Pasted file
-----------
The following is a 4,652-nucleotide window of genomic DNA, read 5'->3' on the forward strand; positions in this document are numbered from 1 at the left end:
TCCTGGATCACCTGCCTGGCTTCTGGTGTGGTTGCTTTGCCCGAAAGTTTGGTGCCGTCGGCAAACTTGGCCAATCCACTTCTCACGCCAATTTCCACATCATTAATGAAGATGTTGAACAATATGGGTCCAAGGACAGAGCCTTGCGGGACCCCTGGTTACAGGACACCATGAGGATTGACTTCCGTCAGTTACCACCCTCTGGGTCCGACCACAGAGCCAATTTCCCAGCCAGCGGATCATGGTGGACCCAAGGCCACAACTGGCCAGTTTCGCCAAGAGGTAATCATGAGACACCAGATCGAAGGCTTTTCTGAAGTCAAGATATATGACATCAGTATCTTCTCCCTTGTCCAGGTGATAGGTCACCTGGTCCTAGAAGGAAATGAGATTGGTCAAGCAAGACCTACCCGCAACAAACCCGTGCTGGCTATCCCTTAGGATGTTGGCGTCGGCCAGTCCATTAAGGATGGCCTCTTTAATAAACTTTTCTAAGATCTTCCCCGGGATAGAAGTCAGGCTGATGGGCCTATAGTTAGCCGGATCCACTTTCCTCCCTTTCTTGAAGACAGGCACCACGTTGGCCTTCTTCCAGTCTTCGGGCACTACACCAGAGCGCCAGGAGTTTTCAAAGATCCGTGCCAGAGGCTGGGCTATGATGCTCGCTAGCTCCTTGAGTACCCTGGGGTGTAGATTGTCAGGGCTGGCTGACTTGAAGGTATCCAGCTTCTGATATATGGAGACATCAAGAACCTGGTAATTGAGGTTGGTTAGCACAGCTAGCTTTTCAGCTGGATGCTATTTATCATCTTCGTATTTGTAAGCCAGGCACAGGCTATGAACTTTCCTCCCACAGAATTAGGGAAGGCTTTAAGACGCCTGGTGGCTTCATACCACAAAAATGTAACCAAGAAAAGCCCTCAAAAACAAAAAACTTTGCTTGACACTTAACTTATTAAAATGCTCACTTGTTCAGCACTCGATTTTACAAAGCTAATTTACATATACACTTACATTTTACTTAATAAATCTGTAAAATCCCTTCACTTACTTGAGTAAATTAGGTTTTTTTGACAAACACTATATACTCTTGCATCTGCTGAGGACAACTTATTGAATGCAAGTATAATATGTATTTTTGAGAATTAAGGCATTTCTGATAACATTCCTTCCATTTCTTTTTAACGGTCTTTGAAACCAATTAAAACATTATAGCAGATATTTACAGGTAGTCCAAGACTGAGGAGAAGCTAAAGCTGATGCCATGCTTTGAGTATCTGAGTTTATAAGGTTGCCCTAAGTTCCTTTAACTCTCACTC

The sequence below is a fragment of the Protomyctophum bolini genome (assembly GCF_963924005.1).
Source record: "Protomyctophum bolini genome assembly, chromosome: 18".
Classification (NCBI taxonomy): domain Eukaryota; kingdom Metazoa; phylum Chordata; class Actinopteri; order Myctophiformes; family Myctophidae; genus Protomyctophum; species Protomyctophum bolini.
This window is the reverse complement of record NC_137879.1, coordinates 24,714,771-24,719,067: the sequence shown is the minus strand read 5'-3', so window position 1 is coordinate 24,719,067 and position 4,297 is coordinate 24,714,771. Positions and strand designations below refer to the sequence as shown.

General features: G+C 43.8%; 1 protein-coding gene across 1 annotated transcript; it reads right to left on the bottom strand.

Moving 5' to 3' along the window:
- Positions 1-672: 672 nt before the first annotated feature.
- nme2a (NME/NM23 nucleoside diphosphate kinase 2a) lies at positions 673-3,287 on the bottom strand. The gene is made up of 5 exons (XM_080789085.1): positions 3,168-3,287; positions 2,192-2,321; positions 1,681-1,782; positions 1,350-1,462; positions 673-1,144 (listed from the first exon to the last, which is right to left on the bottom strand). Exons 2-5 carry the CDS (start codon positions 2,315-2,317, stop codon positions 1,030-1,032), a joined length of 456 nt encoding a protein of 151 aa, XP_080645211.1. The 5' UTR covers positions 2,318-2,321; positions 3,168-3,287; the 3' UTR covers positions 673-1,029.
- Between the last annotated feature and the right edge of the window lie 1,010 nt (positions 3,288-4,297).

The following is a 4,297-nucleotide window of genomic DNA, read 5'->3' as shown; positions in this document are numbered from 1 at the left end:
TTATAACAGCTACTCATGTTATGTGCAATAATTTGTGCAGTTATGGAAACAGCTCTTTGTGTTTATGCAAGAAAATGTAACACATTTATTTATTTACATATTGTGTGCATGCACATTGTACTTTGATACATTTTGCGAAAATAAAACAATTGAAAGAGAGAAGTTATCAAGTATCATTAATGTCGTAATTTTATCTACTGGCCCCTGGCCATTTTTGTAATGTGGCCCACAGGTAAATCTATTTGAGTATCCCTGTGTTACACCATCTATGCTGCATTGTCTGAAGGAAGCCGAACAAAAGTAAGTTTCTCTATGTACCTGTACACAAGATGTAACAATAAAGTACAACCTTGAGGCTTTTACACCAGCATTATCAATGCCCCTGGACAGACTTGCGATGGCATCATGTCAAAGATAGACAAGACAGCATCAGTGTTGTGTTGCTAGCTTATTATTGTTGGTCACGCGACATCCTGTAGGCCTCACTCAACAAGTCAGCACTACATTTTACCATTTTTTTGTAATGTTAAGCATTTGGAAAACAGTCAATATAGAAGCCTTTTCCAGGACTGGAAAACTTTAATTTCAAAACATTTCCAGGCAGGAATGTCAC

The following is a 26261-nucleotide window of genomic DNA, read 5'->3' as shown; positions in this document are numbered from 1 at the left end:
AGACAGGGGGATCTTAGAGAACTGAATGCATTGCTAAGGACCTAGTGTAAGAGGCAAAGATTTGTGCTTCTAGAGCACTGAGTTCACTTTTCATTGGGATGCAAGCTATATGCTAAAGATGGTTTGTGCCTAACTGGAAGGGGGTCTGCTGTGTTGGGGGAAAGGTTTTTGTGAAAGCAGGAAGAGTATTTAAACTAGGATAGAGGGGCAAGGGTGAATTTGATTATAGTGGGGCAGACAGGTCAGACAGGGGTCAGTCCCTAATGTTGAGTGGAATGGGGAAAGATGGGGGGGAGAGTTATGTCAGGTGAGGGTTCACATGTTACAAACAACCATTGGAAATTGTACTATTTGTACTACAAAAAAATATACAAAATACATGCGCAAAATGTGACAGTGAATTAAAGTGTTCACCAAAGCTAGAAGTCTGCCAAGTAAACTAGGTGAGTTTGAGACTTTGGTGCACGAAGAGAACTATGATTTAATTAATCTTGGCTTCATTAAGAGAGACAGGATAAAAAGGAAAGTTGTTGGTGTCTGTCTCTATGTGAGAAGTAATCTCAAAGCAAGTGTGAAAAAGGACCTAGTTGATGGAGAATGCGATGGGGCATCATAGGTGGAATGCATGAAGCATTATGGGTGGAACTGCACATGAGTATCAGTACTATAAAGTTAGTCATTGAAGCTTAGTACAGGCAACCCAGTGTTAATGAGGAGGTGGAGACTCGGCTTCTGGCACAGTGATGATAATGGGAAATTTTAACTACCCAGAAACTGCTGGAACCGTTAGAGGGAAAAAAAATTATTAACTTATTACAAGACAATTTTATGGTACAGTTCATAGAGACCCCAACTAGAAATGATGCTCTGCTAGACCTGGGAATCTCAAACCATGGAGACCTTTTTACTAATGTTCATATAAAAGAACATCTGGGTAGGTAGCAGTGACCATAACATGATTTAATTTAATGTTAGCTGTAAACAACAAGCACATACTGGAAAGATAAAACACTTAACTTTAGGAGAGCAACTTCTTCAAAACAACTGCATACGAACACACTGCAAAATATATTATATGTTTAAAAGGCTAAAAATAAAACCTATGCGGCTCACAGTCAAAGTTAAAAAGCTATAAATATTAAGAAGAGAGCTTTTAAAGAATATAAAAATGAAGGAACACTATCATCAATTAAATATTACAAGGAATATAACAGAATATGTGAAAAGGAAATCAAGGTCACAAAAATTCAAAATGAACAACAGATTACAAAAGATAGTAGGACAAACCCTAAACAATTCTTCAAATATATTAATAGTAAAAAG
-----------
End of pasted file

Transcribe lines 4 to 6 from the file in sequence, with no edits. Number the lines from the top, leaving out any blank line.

Source record: "Protomyctophum bolini genome assembly, chromosome: 18".
Classification (NCBI taxonomy): domain Eukaryota; kingdom Metazoa; phylum Chordata; class Actinopteri; order Myctophiformes; family Myctophidae; genus Protomyctophum; species Protomyctophum bolini.
This window is the reverse complement of record NC_137879.1, coordinates 24,714,771-24,719,067: the sequence shown is the minus strand read 5'-3', so window position 1 is coordinate 24,719,067 and position 4,297 is coordinate 24,714,771. Positions and strand designations below refer to the sequence as shown.